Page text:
SMITH: Well if we think of The Pentagon Papers. Ellsberg gave the information to The New York Times and a member of the Senate, who read the Pentagon Papers on the floor of the Senate and, in that circumstance, was immune from any prosecution. So that it’s entirely possible. If there are members of the Senate, members of the Congress that Snowden believes would have supported him, he might have actually gone that way.

SMILEY: That’s a big if. It’s the same Congress, the same Senate that is wearing him out every day, and particularly there are Republican members of the Senate and the House who have started smearing him with these suggestions that he was working with other rogue nations perhaps. There has been no evidence of that to suggest, but it is not just Republicans who said that. Dianne Feinstein here out of California, head of the Senate Intelligence Committee, a Democrat, has suggested that he may have been working with others. So when you have Democrats and Republicans making those suggestions, I asked again who would Snowden have turned too.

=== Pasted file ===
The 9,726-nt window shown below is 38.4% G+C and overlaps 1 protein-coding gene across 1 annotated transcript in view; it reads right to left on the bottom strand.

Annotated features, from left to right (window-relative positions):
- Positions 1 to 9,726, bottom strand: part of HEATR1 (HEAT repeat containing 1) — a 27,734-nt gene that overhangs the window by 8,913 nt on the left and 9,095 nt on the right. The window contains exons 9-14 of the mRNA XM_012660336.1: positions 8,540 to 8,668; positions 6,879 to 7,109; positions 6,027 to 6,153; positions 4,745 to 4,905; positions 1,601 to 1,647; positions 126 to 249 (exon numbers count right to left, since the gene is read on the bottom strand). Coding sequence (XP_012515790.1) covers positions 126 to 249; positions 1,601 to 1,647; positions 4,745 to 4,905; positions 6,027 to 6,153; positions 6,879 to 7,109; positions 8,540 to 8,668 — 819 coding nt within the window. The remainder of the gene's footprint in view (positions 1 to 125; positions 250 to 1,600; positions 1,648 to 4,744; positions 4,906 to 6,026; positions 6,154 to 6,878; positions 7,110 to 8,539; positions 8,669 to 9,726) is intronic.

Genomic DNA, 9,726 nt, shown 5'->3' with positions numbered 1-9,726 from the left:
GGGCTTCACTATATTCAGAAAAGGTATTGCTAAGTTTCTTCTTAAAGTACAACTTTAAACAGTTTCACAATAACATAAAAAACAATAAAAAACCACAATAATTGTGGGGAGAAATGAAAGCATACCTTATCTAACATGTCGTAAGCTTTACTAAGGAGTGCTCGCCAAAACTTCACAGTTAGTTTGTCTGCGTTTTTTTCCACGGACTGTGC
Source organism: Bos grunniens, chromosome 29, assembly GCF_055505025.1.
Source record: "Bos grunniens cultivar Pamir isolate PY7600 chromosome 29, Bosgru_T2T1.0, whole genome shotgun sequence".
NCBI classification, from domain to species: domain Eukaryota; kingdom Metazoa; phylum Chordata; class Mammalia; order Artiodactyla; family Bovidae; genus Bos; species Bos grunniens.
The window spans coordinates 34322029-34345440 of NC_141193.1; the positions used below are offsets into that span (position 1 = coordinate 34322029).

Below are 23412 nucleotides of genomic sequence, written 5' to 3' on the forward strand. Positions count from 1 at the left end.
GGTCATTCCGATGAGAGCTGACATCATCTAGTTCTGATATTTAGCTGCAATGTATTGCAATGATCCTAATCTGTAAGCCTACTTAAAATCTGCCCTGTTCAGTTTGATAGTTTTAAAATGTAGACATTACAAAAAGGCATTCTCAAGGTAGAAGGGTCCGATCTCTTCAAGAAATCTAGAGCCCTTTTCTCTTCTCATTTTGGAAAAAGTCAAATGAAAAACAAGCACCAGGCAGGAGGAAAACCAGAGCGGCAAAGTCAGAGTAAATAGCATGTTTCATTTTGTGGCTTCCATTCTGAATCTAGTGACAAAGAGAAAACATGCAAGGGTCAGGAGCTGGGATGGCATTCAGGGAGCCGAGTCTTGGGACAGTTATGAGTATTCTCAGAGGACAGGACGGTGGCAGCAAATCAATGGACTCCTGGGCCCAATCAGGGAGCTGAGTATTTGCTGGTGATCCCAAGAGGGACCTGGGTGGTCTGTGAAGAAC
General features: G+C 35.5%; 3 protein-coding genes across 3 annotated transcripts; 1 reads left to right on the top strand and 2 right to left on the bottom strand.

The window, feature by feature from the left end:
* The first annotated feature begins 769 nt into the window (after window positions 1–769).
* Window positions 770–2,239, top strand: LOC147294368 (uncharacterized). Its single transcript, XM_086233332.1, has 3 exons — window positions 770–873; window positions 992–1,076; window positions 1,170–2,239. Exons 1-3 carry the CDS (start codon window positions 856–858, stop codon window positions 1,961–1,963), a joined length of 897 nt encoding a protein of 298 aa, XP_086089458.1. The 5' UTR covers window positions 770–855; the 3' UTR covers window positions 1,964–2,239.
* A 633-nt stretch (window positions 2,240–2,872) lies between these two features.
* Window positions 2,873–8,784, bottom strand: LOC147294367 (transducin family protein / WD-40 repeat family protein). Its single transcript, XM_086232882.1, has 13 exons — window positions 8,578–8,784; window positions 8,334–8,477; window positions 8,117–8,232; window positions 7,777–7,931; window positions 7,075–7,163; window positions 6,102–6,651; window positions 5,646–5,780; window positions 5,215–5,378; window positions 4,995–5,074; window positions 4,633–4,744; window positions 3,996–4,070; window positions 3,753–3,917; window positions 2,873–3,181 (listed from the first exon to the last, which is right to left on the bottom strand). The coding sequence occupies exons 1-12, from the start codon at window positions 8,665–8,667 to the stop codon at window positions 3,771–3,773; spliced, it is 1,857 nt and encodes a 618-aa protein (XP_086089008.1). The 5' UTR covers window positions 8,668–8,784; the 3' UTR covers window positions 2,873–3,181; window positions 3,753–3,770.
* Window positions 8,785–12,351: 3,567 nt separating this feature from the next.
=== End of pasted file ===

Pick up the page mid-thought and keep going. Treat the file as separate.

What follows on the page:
SMITH: There are individual senators who have come out supporting Snowden. And those individuals are the people you should be pursuing.

SMILEY: On the front-side how would he have known that? They say that now. But in part, politicians can say that when they see the winds blowing. When The New York Times and other papers come out and say we need to rethink how we are treating Edward Snowden and find a way to resolve this. So senators can get courage most easily after-the-fact. How would he have known on the front side that he had friends in the Senate?